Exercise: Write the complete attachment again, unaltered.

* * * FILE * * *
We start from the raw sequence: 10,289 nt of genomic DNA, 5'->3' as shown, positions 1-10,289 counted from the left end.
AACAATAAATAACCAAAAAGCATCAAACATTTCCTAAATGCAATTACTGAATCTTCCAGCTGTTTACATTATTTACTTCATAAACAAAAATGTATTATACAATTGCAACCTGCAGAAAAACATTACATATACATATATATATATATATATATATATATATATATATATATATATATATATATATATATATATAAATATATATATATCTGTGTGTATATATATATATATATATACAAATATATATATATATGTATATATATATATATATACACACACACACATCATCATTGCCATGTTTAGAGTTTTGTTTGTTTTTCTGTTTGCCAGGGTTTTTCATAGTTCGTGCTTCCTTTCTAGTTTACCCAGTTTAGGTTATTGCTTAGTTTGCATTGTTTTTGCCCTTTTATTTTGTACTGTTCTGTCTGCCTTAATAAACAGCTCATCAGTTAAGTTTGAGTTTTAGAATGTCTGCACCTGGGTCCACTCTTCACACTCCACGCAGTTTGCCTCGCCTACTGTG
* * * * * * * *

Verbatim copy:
We start from the raw sequence: 10,289 nt of genomic DNA, 5'->3' as shown, positions 1-10,289 counted from the left end.
AACAATAAATAACCAAAAAGCATCAAACATTTCCTAAATGCAATTACTGAATCTTCCAGCTGTTTACATTATTTACTTCATAAACAAAAATGTATTATACAATTGCAACCTGCAGAAAAACATTACATATACATATATATATATATATATATATATATATATATATATATATATATATATATATATATATATAAATATATATATATCTGTGTGTATATATATATATATATATACAAATATATATATATATGTATATATATATATATATACACACACACACATCATCATTGCCATGTTTAGAGTTTTGTTTGTTTTTCTGTTTGCCAGGGTTTTTCATAGTTCGTGCTTCCTTTCTAGTTTACCCAGTTTAGGTTATTGCTTAGTTTGCATTGTTTTTGCCCTTTTATTTTGTACTGTTCTGTCTGCCTTAATAAACAGCTCATCAGTTAAGTTTGAGTTTTAGAATGTCTGCACCTGGGTCCACTCTTCACACTCCACGCAGTTTGCCTCGCCTACTGTG